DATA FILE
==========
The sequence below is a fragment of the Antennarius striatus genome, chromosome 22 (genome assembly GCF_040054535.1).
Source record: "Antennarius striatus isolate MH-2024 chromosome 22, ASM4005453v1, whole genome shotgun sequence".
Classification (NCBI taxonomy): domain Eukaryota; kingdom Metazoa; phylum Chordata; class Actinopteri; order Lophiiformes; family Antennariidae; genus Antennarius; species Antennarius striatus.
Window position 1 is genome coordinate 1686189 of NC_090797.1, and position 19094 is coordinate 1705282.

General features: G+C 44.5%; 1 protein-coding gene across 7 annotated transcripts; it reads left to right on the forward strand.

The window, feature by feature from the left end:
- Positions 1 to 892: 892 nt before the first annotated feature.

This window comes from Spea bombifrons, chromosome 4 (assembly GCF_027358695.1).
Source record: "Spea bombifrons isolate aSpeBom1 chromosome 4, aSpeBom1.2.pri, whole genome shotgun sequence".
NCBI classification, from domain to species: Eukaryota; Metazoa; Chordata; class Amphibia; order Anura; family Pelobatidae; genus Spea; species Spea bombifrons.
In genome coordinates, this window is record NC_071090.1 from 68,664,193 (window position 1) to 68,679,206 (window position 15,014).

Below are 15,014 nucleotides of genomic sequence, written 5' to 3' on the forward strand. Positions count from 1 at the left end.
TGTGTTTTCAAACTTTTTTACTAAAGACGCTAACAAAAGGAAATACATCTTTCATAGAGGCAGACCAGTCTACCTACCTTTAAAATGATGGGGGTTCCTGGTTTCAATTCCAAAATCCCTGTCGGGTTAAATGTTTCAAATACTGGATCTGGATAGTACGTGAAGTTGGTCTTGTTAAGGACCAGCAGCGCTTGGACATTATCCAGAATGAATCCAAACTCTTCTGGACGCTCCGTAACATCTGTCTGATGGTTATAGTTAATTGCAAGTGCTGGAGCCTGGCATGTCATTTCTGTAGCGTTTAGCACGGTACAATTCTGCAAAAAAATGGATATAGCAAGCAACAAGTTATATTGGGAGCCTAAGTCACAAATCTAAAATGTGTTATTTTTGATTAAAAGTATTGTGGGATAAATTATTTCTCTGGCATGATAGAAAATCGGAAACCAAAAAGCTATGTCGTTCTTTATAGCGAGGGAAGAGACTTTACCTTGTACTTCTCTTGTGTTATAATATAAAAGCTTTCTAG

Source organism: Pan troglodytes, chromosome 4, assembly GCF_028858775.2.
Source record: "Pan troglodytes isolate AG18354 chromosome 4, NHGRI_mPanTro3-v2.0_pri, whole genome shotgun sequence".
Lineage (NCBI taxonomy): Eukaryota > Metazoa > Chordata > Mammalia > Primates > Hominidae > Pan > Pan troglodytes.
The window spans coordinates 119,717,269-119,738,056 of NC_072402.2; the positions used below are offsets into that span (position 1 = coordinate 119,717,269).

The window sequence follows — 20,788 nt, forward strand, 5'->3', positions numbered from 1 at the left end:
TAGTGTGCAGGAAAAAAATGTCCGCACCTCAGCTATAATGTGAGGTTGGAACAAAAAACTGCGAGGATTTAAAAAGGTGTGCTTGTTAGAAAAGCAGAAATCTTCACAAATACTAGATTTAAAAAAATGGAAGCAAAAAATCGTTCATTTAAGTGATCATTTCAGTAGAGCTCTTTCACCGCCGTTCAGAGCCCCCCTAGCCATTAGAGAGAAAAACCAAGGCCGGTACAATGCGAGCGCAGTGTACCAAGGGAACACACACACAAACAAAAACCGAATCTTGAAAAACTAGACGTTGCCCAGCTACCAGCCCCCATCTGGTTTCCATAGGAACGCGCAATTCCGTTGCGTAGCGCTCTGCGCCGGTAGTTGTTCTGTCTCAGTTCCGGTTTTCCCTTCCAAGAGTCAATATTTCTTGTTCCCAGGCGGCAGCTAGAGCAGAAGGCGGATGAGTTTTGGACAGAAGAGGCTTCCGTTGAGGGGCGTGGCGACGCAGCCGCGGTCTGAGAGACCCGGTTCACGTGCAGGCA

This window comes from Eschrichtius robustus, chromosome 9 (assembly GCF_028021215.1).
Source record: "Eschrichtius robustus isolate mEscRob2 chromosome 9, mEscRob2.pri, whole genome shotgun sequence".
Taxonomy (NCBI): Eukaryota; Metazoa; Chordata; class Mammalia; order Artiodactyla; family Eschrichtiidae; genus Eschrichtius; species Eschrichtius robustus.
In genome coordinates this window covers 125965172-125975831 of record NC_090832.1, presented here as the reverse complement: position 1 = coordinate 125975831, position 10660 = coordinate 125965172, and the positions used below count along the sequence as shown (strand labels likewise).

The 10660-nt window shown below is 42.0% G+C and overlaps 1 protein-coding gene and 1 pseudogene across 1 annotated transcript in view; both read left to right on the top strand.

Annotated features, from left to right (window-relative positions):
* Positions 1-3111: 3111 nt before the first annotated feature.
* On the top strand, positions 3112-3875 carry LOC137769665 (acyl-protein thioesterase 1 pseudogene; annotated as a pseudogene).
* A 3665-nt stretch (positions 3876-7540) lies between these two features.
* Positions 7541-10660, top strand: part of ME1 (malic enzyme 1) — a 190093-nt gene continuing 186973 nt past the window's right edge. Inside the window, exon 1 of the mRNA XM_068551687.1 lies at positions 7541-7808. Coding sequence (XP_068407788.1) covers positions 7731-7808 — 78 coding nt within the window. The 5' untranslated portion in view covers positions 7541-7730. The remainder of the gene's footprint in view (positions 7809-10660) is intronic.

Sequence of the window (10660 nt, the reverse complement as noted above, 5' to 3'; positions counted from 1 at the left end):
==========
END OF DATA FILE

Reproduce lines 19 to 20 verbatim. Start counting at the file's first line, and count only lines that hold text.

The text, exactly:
TAGTGTGCAGGAAAAAAATGTCCGCACCTCAGCTATAATGTGAGGTTGGAACAAAAAACTGCGAGGATTTAAAAAGGTGTGCTTGTTAGAAAAGCAGAAATCTTCACAAATACTAGATTTAAAAAAATGGAAGCAAAAAATCGTTCATTTAAGTGATCATTTCAGTAGAGCTCTTTCACCGCCGTTCAGAGCCCCCCTAGCCATTAGAGAGAAAAACCAAGGCCGGTACAATGCGAGCGCAGTGTACCAAGGGAACACACACACAAACAAAAACCGAATCTTGAAAAACTAGACGTTGCCCAGCTACCAGCCCCCATCTGGTTTCCATAGGAACGCGCAATTCCGTTGCGTAGCGCTCTGCGCCGGTAGTTGTTCTGTCTCAGTTCCGGTTTTCCCTTCCAAGAGTCAATATTTCTTGTTCCCAGGCGGCAGCTAGAGCAGAAGGCGGATGAGTTTTGGACAGAAGAGGCTTCCGTTGAGGGGCGTGGCGACGCAGCCGCGGTCTGAGAGACCCGGTTCACGTGCAGGCA

This window comes from Eschrichtius robustus, chromosome 9 (assembly GCF_028021215.1).